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History tells us "religion" or faith is the cause of most wars and conflicts around the globe; that's still true, at least to some extent, today. It seems to me the reason religion can cause such conflict is that every faith thinks it's right and must convert or eradicate others in order to fulfill the mission of that faith.
It's ironic that a religion of love and acceptance can create war and hate; however, true believers (plus the fanatic fringe of any faith) are motivated to win or convert others at any cost. Those who are not members of that faith can then become the "enemy."
When people are willing to die for a cause, unfortunately they're often willing to kill for that same cause. In The Crucible, the belief that witchcraft was a sign Satan's presence in their town caused them, in their religious fervor (and other motivations, as we know), to eradicate or "kill" any signs of this enemy of Christ.
I think Miller effectively argues that religion can cause conflict because of people's manipulation of it. Miller is quite skillful at being able to place the blame for Salem at the hands of the individuals in the position of power that did nothing to stop what was being done in the name of religion. They allowed the witchhunt to continue, permitted Abigail's lies, and encouraged public suspicion with a lack of collectivity because it solidified and consolidated their own power. It is Miller's genius to make the argument that religion, like politics, can be manipulated by those in the position of power over it and those who seek to gain other goals that are not sacred, in nature. I am not entirely certain that this is one brand of religion that intrinsically causes conflict. Miller's point might be that there can be perversion of the sacred in any context. The conflict that religion causes in the play is one rooted in misapplication and misuse in the name of advancing personal and political gain, as opposed to spiritual guidance.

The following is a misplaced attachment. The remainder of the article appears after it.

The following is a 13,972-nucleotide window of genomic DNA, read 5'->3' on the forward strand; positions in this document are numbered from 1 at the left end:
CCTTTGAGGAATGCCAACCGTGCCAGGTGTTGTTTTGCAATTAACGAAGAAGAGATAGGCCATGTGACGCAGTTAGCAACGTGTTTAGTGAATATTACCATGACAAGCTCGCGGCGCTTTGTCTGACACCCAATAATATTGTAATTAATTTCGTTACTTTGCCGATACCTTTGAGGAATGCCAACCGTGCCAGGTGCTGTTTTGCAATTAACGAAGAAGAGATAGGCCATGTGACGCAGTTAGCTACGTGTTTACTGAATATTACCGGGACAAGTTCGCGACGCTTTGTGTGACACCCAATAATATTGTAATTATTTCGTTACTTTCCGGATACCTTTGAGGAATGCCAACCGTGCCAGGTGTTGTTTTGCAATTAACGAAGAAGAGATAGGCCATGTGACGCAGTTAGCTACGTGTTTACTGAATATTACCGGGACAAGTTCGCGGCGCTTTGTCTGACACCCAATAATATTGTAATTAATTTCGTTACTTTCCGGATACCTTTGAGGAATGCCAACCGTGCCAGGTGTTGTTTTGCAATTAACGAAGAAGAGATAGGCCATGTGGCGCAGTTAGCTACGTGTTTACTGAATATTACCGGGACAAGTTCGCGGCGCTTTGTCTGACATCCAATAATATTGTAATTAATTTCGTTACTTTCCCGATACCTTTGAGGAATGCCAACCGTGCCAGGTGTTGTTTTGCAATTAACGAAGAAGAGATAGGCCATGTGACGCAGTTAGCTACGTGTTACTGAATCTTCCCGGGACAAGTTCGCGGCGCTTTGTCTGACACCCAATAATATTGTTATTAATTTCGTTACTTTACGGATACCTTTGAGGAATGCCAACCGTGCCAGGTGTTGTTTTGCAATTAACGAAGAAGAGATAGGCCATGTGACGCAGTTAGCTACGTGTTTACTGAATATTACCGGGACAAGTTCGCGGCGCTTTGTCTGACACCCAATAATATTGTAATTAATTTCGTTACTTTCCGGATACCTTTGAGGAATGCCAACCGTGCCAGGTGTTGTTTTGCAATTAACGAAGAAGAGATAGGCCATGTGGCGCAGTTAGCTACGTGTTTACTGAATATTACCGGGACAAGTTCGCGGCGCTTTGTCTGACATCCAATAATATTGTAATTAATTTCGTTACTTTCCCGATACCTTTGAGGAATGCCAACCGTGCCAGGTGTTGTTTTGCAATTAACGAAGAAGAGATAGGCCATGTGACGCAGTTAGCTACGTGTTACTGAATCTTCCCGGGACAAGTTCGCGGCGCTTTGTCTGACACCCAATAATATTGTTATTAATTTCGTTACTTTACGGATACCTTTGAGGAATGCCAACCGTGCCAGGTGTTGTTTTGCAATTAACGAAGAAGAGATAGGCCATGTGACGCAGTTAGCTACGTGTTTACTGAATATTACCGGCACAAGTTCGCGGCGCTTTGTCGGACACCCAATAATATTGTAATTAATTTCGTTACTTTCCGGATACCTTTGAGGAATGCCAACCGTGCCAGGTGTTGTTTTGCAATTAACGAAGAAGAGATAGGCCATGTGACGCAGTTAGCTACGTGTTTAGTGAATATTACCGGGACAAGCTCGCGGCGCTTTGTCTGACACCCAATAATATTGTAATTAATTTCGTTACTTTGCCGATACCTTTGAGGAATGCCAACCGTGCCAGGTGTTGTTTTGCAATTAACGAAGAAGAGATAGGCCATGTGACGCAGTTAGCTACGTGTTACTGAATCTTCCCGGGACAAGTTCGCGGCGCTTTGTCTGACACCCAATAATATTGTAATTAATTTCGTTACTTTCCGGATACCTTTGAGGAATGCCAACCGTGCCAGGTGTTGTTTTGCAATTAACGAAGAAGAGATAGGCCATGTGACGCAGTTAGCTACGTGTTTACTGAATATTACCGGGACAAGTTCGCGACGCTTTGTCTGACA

To me, religion causes conflict because (by its very nature) it encourages people to think that their beliefs are the only correct beliefs. Because of this, it makes them intolerant. I think that we see this in this play.
In the play, the people of Salem believe very strongly in the idea that witches do exist and that people who act wrong are witches. Religion encourages them to think in this sort of dogmatic way. After all, religious beliefs are, by definition, given by God so there can be little rrom for compromise. Because of this, people who act wrong (like those who don't go to church enough or who oppose the minister's desire for golden candlesticks) aren't just different -- they are wrong and dangerous.
So I think that religion can cause conflict because it encourages people to think that their beliefs are God-given and therefore absolutely right. This makes them think that others' beliefs are not just different -- they are evil.
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